In the weeks before Thanksgiving, the goal of most media outlets seems to be to make us all anxious, guilty, and downright paranoid about what is supposed to be a fun, relaxing holiday where we get to catch up with loved ones. Granted, we may not be excited to see every single one of our relatives, but we can at least tolerate those people for one meal. Managing the mixed messages about food, however, is harder.
When my doctor suggested I see a therapist a few months ago, I resisted. “I'll think about it,” I told him. But I didn't think much beyond, I don't want to retell my story yet again. It costs too much. I don't have the time. And, most importantly, it hasn't worked in the past. In the last 20 years, I've seen a handful of therapists and psychologists, and I never felt like they helped me address the issue I came to see them for.
Thanksgiving tends to be associated with overindulgence followed by extreme guilt. But with some planning and a little shift in our mindset, Thanksgiving doesn’t have to leave us feeling bad, physically or emotionally. In fact, when you think about it, many of the traditional dishes on the Thanksgiving table have nutritional benefit.
Muck Rack makes it simple to find people, tweets, or articles that mention any name, keyword, company, hashtag etc. We've compiled this guide to help you make the most of your search.
Selecting a term
Start searching tweets, articles from media outlets, articles mentioned in tweets, journalists'
names, titles and bios with some suggested searches:
Companies or Topics (e.g. iPhone, Microsoft)
Phrases (e.g. "cloud computing") — use quotes to keep the terms together
Twitter handles (e.g. @username) — returns those who have mentioned or replied to
Names (e.g. "David Pogue")
Hashtags (e.g. #sxsw, #london2012)
Bio details (e.g. vegan, Olympics, father)
Muck Rack's Advanced Search allows for many boolean operators.
Find results that mention multiple specified terms, use AND or
+. For example, ensure each result contains both Elon Musk and Mark Zuckerberg by
searching Musk AND Zuckerberg or Musk + Zuckerberg.
Use the operators OR or , to broaden your search when you'd like either of
multiple terms to appear in results. (This is the default behavior of our search when no operators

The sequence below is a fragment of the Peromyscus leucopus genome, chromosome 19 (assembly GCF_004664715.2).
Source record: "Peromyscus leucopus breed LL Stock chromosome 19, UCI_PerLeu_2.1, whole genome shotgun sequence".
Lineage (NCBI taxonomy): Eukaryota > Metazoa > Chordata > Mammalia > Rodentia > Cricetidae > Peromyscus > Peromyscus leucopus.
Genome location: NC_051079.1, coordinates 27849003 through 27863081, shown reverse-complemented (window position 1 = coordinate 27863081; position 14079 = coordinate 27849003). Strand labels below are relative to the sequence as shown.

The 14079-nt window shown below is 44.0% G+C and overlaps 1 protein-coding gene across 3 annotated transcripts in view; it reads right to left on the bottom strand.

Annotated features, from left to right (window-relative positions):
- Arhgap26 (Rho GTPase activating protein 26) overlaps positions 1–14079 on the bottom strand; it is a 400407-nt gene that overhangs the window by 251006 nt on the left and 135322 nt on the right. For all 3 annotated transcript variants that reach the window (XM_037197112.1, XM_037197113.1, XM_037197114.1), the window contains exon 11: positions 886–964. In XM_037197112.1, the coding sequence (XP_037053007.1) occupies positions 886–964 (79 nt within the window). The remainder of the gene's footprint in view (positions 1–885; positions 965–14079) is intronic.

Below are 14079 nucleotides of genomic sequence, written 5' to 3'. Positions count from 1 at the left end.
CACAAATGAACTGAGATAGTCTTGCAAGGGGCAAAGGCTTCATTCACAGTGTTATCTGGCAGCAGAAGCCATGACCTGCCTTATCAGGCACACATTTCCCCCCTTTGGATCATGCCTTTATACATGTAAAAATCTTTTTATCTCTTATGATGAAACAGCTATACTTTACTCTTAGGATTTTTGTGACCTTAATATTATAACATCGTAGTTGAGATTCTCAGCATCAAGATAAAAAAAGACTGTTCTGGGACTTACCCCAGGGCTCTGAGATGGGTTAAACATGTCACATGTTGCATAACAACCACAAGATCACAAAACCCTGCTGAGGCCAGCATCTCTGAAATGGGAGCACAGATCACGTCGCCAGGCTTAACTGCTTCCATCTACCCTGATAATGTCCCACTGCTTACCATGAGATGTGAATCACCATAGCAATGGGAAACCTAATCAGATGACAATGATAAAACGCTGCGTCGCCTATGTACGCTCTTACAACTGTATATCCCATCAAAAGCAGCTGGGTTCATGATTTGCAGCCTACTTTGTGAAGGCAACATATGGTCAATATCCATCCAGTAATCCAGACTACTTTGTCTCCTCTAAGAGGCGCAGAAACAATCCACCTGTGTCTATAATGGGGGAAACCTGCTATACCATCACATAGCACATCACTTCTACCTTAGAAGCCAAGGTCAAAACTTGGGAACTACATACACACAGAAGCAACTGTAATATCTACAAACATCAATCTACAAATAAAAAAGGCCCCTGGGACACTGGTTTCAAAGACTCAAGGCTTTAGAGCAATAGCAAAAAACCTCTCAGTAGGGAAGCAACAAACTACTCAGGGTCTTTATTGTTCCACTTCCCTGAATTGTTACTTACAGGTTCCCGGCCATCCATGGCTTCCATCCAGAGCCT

are used). For example, results will contain either cake or cookie by searching cake OR cookie or cake,cookie
Use NOT or - to subtract results from your search. For
example, searching Disney will yield results about the Walt Disney Company as well as Walt Disney
World Resort. To exclude mentions of Disney World, search for Disney -World or Disney
When using one of these operators with a phrase, enclose it in quotation marks. For example, you can
find results about smartphones excluding Apple's iPhone 4S by searching smartphone -"iPhone
Exact case matching or punctuation
If you're searching for a brand name or keyword that relies on specific punctuation marks or capitalization, you can
find results that match your exact query by adding matchcase: before the keyword you're searching for, like matchcase:E*TRADE .
Use parentheses to separate multiple
boolean phrases. For example, to find journalists talking about having fun in Disney World or
Disneyland, search for ("disney world" OR disneyland) AND fun.
An asterisk can be used to search for any variation of a root word truncated by the asterisk. For example, searching for admin* will return results for administrator, administration, administer, administered, etc.
A near operator is an AND operator where you can control the distance between the words. You can vary the distance the near operation uses by adding a forward slash and number (between 0-99) such as strawberries NEAR/10 "whipped cream", which means the strawberries must exist within 10 words of "whipped cream".